He believes playing music for his son while still in the womb is what led to Dylan’s accelerated mental development.
“I was just curious to see what would happen if you expose a baby, instead of playing baby songs that you would typically hear…What if you played babies really advanced classical and jazz music that has all these unexpected changes to it and dissonances,” Rick said. “Would it sound normal to them?”
In fact, Rick consistently played highly complex, unpredictable and melodic music around Dylan until he about 2 years old, possibly accelerating Dylan’s hearing and mental development.
The key of ‘Star Wars’
Rick didn’t realize Dylan had perfect pitch until he was almost 4 years old.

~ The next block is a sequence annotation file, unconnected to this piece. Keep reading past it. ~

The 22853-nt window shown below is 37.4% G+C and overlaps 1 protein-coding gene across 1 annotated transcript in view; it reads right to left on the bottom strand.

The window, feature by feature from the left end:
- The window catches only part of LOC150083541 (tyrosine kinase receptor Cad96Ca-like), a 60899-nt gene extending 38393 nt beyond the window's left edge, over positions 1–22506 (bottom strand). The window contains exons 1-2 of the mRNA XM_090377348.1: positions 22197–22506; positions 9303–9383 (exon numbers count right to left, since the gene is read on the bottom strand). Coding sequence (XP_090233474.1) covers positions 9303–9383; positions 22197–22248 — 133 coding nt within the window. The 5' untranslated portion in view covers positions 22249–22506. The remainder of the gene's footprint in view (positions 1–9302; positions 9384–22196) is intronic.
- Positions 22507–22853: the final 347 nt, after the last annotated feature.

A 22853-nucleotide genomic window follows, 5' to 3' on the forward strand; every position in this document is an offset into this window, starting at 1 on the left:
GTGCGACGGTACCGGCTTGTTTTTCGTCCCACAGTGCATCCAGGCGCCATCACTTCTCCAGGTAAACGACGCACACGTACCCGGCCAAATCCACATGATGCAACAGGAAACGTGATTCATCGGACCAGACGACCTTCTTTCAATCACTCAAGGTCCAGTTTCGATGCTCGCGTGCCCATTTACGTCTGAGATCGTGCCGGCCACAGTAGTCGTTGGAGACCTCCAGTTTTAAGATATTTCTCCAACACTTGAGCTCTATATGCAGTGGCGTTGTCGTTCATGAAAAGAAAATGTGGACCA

While driving in the car and listening to a mixtape by legendary composer John Williams, Rick noticed that Dylan was singing each song on key.
“One day, I said ‘sing ‘Star Wars.’ He sang it, and I said, ‘That’s in the right key I think.’… I then said, ‘Sing the theme to ‘Superman.’’ He sang that, and I knew it was in a different key. He sang it perfectly in tune,” Rick said.
During that drive, he continued to test Dylan with different songs in different keys. And when they arrived home, Rick immediately headed to his piano.
“I go to the piano and hit the note B-flat. I’d say, ‘What note is this Dylan?’ And he says, ‘That’s ‘Star Wars.’ Well, ‘Star Wars’ starts in a B-flat major chord. And then I hit the G, and I said, ‘What’s that?’ And he says, ‘Superman.’”
While Rick doesn’t have perfect pitch himself, he has developed a very keen ear. According to Dr. Ogrizovic, it’s impossible for him to develop perfect pitch like his son.
“Over the time you can develop close to the perfect pitch if you’re in music all the time, but you’re born with perfect pitch,” Dr. Ogrizovic said.